Paying Homage to a Brutalized People, a Wagon Train Follows the Infamous Trail of Tears
updated 12/12/1988 AT 01:00 AM EST
•originally published 12/12/1988 AT 01:00 AM EST
In 1838 nearly 15,000 Cherokees walked this same path, wearing thin homespun clothing, eating weevil-infested grain and enduring disease, malnutrition and intense cold. The dreadful 1000-mile journey through six states and territories took six months and 4,000 lives and came to be known as the Trail of Tears. Exactly 150 years later, a commemorative wagon train made up of 32 horse-drawn covered wagons, one buggy, several mules and more than 100 men, women and children set out to reenact the trek, although the discomforts of this latter-day journey could never approach the wretchedness of the original. "When I get cold and miserable, I get to thinking about what them people went through," said Ray Edgar, 54, a retired painter from Arkansas. "And I don't feel so bad no more."
In 1830 Congress passed the Indian Removal Act, a law that lived brutally up to its name. Starting in 1836 Cherokees living in the southeast were rounded up, placed in stockades and taken to departure points for transportation to Indian Territory—later to become Oklahoma. The white man wanted their lands. Indians who resisted were forcibly removed or shot.
Reenacting the Trail of Tears was the idea of Ray Morris, 43, an agriculture specialist at the University of Illinois who formerly worked on an Indian reservation in Washington State. Morris wanted "a chance to educate people" on a dark chapter in American history. After discussing his plan with friends and colleagues, who spread the word, he was amazed at the response from people willing to leave their jobs and use their savings in order to participate. Most who volunteered lived along the route and had heard stories of the Trail of Tears since childhood. Some had Indian forebears.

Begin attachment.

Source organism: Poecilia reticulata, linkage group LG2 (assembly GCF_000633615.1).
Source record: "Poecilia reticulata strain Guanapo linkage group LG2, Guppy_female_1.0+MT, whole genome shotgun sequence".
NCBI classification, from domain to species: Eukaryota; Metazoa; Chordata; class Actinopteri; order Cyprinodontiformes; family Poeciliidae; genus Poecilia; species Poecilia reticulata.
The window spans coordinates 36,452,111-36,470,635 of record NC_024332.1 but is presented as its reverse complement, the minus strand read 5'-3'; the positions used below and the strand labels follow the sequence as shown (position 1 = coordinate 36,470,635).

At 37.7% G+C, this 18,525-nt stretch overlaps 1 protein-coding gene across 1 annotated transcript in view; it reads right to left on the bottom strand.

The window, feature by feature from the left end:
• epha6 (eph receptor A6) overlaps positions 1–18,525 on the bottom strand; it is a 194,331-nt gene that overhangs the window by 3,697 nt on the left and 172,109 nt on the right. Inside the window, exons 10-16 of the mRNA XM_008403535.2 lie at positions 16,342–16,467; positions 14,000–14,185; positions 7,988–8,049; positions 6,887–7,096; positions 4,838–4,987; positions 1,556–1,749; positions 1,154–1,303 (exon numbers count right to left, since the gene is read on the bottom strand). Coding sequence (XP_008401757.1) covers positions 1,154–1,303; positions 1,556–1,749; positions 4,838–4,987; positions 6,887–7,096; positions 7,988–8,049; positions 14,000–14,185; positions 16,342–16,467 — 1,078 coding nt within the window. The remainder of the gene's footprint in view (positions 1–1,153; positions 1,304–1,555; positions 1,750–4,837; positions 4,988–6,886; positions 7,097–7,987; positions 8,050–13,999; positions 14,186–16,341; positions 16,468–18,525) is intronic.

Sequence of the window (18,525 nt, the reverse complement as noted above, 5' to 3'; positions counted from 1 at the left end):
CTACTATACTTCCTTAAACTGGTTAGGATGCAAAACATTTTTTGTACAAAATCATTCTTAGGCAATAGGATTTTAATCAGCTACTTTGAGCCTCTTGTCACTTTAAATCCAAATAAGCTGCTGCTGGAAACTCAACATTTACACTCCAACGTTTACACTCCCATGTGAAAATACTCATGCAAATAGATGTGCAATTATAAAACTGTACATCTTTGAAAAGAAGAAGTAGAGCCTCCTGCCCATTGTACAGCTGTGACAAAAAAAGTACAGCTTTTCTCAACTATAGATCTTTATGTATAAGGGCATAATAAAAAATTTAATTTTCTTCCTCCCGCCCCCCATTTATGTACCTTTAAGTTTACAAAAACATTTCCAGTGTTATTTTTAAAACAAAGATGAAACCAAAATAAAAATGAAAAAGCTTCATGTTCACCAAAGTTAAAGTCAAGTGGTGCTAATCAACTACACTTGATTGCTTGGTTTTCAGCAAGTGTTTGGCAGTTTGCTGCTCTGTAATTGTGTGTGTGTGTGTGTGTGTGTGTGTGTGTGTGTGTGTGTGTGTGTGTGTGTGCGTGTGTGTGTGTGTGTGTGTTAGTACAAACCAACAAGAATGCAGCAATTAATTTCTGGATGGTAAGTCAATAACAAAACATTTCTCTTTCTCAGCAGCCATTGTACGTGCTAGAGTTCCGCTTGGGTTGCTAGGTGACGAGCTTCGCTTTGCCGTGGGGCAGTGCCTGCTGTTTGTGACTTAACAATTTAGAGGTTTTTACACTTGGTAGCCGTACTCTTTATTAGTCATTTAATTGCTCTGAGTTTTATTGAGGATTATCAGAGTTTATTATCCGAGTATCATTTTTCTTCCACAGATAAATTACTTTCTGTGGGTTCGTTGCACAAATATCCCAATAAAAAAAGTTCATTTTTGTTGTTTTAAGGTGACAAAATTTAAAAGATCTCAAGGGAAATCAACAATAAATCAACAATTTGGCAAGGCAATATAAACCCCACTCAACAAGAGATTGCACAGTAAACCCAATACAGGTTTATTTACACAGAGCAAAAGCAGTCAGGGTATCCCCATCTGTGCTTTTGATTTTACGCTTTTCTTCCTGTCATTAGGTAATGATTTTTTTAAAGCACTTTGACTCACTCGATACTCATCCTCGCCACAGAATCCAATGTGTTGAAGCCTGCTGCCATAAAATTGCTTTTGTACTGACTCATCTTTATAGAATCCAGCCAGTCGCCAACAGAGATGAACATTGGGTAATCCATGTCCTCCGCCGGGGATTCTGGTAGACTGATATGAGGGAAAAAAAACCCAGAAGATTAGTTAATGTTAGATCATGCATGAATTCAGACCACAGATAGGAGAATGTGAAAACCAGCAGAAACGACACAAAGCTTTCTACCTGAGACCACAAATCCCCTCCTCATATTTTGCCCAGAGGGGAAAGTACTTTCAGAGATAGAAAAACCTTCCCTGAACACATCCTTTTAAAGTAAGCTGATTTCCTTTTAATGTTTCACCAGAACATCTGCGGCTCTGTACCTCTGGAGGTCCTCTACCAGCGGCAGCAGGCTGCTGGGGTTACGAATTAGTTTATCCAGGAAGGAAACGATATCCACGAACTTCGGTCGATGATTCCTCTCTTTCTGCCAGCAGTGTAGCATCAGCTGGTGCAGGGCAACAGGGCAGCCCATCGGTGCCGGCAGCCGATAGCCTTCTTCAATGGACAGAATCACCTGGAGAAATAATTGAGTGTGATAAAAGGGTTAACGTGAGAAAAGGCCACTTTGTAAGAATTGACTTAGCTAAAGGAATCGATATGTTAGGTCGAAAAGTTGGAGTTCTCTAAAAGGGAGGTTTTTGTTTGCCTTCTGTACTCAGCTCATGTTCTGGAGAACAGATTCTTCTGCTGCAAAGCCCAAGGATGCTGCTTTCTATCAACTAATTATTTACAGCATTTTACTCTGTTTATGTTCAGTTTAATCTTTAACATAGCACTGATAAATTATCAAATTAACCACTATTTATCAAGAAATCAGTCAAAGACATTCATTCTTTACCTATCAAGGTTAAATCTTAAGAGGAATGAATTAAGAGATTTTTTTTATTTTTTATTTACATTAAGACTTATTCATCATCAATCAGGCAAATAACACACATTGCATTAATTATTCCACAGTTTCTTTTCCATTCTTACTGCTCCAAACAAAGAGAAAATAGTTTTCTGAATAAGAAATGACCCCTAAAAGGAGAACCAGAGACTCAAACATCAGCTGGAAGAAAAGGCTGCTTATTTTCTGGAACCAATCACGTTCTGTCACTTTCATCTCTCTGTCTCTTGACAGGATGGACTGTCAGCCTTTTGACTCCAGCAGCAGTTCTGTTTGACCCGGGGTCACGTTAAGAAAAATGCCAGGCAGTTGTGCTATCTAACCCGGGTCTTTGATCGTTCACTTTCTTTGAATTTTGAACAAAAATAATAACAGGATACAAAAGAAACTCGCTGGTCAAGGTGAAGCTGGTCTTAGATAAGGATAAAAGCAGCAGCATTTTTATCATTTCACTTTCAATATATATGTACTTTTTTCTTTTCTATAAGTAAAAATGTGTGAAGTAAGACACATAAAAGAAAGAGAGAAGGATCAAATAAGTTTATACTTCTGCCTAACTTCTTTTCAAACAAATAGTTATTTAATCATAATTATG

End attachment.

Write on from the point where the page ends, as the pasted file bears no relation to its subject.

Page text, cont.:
Morris asked Tom Gulley, 41, a Marion, Ill., horse farmer with Cherokee ancestors, to serve as wagon master. Gulley fretted over postponing marriage plans, then decided, "Aw, hell, we can get married anytime." (Proving his point, he and his wife, Cheryl, 34, were wed in a barn during the trip, and she called her highway honeymoon "real romantic") Jesse Aldridge, 53, a Greenbrier, Tenn., farmer and factory worker, took an unpaid leave to join the trek after his teenage daughter said to him, "Daddy, you do it." Ray Edgar said he came to "apologize for what our forefathers did."
The wagon train that left Red Clay Historical State Park in Tennessee was an anachronism—some of the wagons were equipped with disc brakes, some with television sets—but the symbolism was potent nevertheless. Although the horses pulling the wagons were occasionally spooked by speeding trucks and horn blasts from thoughtless motorists, the travelers were usually treated with kindness. They were fed often, sheltered sometimes, even serenaded by Girl Scouts. Most moving were the greetings from descendants of Cherokees who had made the original march—they stood by the roadside with tears in their eyes.
Archie Mouse, 36, whose great-great-great grandfathers survived the Trail of Tears, took a vacation from his job at a paper-reprocessing plant in Smyrna, Tenn., to travel two weeks with the caravan. After joining up, he took a leave of absence and stayed on. "I sometimes get bitter at what the government did and still does to Indian people," he said. "But mostly I'm sad because I imagine what it was like for my ancestors to watch their friends and family die. I imagine the long trail of blood in the snow. It was a death march."
Last week, after 2½ months on the road, the wagon train approached its destination, the Cherokee Nation capital at Tahlequah, Okla. To commemorate the pilgrimage, the travelers plan to present the Cherokees with a granite plaque symbolizing their concern. Says Morris: "We want the Indian people to know that we care."
—Bill Shaw on the trail in Missouri